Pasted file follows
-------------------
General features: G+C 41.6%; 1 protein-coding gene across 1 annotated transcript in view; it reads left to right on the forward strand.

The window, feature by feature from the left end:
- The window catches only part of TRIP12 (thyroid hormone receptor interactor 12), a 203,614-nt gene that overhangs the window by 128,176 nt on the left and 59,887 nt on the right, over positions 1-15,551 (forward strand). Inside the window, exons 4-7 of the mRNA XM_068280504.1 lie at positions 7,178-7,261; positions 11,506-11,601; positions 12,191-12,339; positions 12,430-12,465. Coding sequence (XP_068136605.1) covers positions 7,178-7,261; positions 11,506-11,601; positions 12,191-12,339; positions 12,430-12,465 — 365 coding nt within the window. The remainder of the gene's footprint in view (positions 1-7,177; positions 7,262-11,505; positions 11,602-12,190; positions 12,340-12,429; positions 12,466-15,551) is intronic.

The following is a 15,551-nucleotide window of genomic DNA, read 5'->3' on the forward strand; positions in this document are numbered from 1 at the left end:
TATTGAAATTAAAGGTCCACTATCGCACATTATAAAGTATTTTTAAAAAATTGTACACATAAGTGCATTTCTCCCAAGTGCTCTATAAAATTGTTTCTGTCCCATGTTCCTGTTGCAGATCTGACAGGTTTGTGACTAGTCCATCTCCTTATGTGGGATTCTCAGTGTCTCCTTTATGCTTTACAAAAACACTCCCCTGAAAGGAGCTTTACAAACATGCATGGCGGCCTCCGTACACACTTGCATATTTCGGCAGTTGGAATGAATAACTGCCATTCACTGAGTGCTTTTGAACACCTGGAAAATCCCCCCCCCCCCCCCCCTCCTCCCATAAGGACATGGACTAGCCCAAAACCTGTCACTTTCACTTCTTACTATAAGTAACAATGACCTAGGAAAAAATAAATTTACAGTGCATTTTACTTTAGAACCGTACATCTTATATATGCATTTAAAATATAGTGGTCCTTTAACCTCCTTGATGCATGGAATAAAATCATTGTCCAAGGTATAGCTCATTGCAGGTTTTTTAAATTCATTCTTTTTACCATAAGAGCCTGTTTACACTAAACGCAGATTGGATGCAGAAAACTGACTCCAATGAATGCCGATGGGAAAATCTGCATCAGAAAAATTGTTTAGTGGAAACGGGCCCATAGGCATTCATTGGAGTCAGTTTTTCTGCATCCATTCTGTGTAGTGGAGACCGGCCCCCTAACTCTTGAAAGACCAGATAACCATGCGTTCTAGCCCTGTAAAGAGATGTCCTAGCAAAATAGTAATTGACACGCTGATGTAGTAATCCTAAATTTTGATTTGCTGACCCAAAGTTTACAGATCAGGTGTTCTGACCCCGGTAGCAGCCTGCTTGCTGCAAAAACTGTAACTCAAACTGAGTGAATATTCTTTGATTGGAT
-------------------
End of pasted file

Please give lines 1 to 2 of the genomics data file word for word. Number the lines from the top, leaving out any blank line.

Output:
General features: G+C 41.6%; 1 protein-coding gene across 1 annotated transcript in view; it reads left to right on the forward strand.

The window, feature by feature from the left end: